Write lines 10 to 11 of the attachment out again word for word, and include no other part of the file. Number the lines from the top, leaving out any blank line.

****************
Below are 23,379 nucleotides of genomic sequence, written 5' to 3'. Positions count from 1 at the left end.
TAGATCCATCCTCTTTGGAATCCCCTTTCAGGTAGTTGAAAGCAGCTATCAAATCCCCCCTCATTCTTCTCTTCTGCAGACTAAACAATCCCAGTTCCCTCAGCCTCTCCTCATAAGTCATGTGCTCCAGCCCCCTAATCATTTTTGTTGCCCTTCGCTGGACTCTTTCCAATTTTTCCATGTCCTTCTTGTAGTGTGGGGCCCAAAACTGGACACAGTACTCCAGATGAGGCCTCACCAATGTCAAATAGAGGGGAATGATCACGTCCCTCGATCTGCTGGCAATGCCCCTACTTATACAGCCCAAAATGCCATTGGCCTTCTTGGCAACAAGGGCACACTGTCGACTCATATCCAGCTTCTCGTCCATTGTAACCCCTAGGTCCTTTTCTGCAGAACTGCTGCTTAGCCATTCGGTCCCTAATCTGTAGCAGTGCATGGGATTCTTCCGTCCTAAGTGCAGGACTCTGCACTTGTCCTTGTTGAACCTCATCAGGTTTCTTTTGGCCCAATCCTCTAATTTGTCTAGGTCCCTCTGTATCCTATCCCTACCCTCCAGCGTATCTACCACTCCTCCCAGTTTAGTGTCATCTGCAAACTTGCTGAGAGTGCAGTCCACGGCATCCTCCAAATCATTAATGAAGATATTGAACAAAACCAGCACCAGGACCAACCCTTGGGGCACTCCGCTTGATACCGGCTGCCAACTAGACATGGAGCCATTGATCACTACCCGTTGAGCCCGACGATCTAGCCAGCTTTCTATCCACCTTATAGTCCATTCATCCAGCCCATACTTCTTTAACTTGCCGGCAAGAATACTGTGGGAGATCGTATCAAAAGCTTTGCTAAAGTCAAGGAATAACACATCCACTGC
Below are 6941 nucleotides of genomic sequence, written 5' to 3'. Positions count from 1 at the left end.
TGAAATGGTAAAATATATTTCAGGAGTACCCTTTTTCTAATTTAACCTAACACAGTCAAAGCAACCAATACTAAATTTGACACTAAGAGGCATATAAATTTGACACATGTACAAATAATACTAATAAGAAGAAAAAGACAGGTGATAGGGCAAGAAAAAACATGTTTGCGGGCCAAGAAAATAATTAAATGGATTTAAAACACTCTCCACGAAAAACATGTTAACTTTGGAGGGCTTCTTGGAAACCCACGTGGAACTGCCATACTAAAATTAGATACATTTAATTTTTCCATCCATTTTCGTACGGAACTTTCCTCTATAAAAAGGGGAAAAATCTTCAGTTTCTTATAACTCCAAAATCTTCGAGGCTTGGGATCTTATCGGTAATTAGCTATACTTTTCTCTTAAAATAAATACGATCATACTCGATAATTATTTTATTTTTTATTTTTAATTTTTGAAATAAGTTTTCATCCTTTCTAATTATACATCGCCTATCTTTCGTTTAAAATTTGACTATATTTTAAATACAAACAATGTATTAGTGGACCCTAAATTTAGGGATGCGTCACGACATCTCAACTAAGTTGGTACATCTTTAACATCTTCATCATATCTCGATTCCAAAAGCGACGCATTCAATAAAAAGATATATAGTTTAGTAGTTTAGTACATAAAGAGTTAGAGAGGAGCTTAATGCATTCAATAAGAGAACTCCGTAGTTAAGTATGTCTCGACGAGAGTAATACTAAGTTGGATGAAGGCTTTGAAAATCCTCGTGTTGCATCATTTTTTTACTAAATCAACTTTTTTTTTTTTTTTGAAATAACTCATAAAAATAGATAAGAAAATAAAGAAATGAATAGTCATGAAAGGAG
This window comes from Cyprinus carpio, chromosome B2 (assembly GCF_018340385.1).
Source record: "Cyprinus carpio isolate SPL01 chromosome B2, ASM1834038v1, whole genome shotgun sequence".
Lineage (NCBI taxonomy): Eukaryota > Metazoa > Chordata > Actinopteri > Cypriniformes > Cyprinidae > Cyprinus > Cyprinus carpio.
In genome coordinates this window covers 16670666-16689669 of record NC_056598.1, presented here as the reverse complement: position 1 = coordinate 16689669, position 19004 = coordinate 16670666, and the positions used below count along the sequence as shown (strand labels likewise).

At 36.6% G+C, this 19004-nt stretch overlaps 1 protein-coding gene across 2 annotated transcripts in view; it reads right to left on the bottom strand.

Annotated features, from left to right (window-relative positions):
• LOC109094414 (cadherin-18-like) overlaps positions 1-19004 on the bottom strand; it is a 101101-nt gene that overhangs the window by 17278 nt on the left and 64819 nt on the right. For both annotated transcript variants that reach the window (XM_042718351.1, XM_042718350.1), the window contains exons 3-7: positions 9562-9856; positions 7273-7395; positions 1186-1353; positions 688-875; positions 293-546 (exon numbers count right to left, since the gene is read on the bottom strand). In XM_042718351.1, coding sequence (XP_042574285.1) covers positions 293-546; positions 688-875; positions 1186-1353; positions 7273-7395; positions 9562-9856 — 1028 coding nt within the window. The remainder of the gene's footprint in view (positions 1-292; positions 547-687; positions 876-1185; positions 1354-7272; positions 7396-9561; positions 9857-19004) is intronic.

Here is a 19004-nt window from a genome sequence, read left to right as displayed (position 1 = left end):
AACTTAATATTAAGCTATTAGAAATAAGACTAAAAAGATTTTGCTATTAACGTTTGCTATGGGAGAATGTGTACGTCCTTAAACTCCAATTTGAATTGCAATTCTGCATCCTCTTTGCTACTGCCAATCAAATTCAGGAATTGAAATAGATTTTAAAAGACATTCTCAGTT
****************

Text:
Annotated features, from left to right (window-relative positions):
• LOC109094414 (cadherin-18-like) overlaps positions 1-19004 on the bottom strand; it is a 101101-nt gene that overhangs the window by 17278 nt on the left and 64819 nt on the right. For both annotated transcript variants that reach the window (XM_042718351.1, XM_042718350.1), the window contains exons 3-7: positions 9562-9856; positions 7273-7395; positions 1186-1353; positions 688-875; positions 293-546 (exon numbers count right to left, since the gene is read on the bottom strand). In XM_042718351.1, coding sequence (XP_042574285.1) covers positions 293-546; positions 688-875; positions 1186-1353; positions 7273-7395; positions 9562-9856 — 1028 coding nt within the window. The remainder of the gene's footprint in view (positions 1-292; positions 547-687; positions 876-1185; positions 1354-7272; positions 7396-9561; positions 9857-19004) is intronic.